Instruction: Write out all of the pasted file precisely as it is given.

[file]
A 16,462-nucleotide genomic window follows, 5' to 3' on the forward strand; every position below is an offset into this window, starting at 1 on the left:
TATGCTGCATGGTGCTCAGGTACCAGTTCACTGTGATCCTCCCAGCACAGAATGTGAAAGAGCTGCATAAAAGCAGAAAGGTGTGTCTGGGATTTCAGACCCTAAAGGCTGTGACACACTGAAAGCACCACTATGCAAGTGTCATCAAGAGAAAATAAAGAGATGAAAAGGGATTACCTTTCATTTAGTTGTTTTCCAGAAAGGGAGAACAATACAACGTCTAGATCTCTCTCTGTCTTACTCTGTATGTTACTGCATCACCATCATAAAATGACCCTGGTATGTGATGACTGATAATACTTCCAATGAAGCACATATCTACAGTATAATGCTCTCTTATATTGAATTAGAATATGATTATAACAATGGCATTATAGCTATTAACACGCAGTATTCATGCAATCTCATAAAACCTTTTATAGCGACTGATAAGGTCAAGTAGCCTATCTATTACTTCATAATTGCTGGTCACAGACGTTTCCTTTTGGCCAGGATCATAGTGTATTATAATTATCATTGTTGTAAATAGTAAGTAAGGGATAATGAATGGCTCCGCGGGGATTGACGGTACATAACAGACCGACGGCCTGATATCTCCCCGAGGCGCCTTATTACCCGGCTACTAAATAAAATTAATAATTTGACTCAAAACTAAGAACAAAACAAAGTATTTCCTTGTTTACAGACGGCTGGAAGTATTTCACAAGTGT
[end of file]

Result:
A 16,462-nucleotide genomic window follows, 5' to 3' on the forward strand; every position below is an offset into this window, starting at 1 on the left:
TATGCTGCATGGTGCTCAGGTACCAGTTCACTGTGATCCTCCCAGCACAGAATGTGAAAGAGCTGCATAAAAGCAGAAAGGTGTGTCTGGGATTTCAGACCCTAAAGGCTGTGACACACTGAAAGCACCACTATGCAAGTGTCATCAAGAGAAAATAAAGAGATGAAAAGGGATTACCTTTCATTTAGTTGTTTTCCAGAAAGGGAGAACAATACAACGTCTAGATCTCTCTCTGTCTTACTCTGTATGTTACTGCATCACCATCATAAAATGACCCTGGTATGTGATGACTGATAATACTTCCAATGAAGCACATATCTACAGTATAATGCTCTCTTATATTGAATTAGAATATGATTATAACAATGGCATTATAGCTATTAACACGCAGTATTCATGCAATCTCATAAAACCTTTTATAGCGACTGATAAGGTCAAGTAGCCTATCTATTACTTCATAATTGCTGGTCACAGACGTTTCCTTTTGGCCAGGATCATAGTGTATTATAATTATCATTGTTGTAAATAGTAAGTAAGGGATAATGAATGGCTCCGCGGGGATTGACGGTACATAACAGACCGACGGCCTGATATCTCCCCGAGGCGCCTTATTACCCGGCTACTAAATAAAATTAATAATTTGACTCAAAACTAAGAACAAAACAAAGTATTTCCTTGTTTACAGACGGCTGGAAGTATTTCACAAGTGT